Deputy President William Ruto’s running mate Rigathi Gachagua has responded to the High Court ruling which ordered the forfeiture of his Sh202 million to the state.
Rigathi Gachagua slams judge after losing Sh202 million in high court ruling
Rigathi Gachagua responds to high court ruling surrendering Sh202 million to the state
In a statement, Gachagua criticised Justice Esther Maina accusing her of being biased.
“The judgement today by Justice Esther Maina, in my case against the Asset Recovery Agency, did not come as a surprise to me and my lawyers.
“The Judge was biased against us from the word go and threw caution to the wind by conducting a sham trial,” he said.
He stated that she refused our application to cross-examine the investigator in order to test the veracity of his allegations.
The MP argued that the judge ruled that all evidence should be through affidavits and rejected oral evidence.
“She refused my request to call witnesses to testify on how I got my money. She has made a ruling relying solely on the allegations by the State without giving us an opportunity to put the allegations to test as per the known practice all over the world,” his statement added.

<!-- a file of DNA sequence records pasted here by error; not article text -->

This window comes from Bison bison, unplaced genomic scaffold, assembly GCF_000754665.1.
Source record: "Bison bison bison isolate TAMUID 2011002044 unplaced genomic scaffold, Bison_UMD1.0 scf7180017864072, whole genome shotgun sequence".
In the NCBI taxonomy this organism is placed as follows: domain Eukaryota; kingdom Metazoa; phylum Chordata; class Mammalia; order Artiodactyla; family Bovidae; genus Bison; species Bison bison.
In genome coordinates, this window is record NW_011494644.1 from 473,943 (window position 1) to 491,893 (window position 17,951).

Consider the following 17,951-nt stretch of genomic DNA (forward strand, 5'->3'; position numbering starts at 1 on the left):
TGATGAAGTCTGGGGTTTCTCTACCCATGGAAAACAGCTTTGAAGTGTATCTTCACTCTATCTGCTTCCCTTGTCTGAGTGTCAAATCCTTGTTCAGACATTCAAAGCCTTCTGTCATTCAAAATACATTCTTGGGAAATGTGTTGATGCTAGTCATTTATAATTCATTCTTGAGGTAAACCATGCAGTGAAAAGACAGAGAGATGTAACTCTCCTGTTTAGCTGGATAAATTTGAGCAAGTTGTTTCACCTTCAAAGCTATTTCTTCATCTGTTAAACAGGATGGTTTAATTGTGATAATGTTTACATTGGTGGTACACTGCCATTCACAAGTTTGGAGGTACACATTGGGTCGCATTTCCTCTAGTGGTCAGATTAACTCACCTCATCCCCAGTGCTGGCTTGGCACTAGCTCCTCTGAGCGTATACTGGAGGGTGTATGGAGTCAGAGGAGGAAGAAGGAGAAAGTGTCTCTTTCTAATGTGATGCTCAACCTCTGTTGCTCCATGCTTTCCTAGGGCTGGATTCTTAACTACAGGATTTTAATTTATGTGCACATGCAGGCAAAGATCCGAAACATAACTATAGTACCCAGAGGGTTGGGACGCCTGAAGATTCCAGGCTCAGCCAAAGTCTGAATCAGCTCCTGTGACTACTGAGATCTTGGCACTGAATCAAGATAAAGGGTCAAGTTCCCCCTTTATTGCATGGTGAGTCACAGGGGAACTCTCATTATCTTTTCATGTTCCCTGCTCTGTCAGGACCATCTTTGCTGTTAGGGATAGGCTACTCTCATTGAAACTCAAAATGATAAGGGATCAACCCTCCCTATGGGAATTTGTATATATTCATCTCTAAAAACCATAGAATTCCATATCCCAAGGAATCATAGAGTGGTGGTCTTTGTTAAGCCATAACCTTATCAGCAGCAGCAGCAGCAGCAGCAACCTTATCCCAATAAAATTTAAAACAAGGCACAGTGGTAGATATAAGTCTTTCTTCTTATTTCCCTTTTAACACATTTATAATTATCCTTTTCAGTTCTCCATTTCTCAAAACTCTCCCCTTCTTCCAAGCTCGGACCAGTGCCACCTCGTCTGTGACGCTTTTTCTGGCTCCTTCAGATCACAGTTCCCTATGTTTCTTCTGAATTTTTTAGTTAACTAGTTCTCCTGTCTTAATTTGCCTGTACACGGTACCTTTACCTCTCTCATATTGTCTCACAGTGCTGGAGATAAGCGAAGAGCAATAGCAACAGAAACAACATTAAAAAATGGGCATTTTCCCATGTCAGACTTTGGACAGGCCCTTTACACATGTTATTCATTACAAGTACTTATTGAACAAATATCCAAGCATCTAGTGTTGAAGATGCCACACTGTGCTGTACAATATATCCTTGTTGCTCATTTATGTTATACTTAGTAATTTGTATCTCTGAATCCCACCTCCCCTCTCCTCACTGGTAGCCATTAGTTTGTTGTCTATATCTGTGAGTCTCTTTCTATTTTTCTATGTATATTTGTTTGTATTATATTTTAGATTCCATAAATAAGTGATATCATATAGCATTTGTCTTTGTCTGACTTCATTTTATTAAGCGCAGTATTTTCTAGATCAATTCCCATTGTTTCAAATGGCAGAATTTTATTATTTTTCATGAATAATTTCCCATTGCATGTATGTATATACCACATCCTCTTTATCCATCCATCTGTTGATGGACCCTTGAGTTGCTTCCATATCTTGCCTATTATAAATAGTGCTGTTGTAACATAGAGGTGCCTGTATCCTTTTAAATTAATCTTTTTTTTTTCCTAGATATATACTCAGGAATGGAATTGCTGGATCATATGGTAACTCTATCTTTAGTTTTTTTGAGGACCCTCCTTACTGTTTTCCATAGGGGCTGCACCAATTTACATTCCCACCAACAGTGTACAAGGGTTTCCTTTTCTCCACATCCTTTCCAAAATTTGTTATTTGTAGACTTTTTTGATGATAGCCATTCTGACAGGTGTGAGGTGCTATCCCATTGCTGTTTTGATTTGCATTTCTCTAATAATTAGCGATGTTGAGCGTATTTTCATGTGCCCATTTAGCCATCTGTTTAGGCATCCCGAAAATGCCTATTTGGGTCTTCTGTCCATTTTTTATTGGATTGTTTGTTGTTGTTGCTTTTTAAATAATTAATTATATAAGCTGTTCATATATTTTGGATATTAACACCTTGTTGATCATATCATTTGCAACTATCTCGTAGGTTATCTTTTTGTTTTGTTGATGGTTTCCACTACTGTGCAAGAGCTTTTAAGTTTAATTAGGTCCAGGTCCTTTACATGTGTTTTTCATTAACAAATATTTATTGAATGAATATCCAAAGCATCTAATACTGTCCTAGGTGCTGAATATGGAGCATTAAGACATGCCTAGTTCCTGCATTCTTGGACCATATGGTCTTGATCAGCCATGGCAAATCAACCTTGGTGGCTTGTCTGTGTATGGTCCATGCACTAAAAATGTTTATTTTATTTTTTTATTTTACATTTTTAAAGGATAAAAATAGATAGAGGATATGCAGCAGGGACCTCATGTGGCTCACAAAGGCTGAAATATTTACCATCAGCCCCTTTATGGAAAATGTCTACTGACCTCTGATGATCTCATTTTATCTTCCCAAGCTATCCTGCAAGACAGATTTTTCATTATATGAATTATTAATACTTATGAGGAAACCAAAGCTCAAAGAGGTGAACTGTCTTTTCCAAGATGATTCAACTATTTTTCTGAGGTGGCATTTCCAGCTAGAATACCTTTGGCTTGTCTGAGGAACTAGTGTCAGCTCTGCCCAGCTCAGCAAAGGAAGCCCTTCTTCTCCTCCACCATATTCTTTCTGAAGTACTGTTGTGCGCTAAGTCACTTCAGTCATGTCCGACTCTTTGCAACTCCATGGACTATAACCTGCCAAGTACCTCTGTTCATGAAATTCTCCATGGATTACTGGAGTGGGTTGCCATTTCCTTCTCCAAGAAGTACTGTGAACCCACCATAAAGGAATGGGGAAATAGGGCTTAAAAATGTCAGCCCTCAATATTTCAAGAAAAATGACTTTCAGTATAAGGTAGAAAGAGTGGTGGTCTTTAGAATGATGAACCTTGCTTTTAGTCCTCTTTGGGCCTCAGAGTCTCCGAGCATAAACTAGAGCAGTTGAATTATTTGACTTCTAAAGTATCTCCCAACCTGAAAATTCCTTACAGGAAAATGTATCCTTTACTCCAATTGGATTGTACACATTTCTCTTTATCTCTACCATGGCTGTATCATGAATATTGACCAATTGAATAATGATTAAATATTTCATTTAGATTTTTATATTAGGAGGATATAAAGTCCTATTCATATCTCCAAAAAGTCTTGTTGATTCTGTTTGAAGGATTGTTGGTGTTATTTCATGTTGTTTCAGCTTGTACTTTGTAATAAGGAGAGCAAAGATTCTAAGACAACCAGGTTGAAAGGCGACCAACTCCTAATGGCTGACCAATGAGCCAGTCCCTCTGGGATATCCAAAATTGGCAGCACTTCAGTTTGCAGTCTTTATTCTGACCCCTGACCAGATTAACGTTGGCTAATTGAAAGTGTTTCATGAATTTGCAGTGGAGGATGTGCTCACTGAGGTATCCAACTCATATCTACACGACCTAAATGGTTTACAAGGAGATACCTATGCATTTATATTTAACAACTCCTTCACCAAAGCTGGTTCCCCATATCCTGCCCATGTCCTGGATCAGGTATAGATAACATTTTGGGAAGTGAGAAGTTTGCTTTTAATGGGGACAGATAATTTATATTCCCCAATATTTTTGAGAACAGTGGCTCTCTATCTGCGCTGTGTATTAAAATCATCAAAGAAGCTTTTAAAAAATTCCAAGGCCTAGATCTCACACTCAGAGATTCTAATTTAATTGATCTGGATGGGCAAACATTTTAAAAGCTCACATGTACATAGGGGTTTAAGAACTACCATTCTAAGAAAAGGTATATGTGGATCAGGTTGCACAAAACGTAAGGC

Gachagua claimed that the judgement was hastily rushed ten days before the elections to undermine his candidature in the coming elections and dent his performance in the recent running mates debate.
“I have instructed my Lawyers to immediately file an appeal in the Court of Appeal to stay the orders and set aside the judgement,” he concluded.
The High Court has ordered that Sh202 million which had been frozen at accounts belonging to Mathira MP Rigathi Gachagua be surrendered to the government.
The four accounts opened at a local bank held Sh202 million cash suspected to be proceeds of corruption.
This is a blow to Deputy President William Ruto’s running mate who had already declared his plans to build a house with the money if he wins the case.
Justice Esther Maina found that while the MP acknowledged receiving cash from government agencies, there was no proof that he provided any services or commodities to the government.
“I have carefully considered the evidence on record including affidavits, annexures and submissions by all parties and I am satisfied that the funds are liable for forfeiture to the government,” she ruled.
One of the accounts had Sh165 million, the other had Sh35 million and the third held Sh773, 228.
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